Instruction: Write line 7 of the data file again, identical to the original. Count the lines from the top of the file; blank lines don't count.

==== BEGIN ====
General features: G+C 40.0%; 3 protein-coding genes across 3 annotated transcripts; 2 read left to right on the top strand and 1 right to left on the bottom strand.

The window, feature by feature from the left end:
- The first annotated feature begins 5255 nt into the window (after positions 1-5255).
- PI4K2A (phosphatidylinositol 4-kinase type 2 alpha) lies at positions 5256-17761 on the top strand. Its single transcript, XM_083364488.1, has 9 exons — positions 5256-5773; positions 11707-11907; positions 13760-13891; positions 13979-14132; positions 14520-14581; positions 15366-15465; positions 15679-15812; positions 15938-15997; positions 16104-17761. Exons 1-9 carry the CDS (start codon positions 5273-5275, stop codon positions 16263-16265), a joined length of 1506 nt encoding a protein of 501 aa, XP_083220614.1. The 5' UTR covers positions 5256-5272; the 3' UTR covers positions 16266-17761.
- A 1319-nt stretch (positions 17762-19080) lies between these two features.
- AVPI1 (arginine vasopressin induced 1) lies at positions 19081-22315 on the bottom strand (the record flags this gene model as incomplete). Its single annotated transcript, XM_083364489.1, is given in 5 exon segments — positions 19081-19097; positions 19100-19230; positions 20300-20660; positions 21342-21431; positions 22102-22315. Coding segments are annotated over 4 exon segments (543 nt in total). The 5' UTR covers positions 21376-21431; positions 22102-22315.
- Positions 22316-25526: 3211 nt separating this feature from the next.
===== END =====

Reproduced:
- Positions 22316-25526: 3211 nt separating this feature from the next.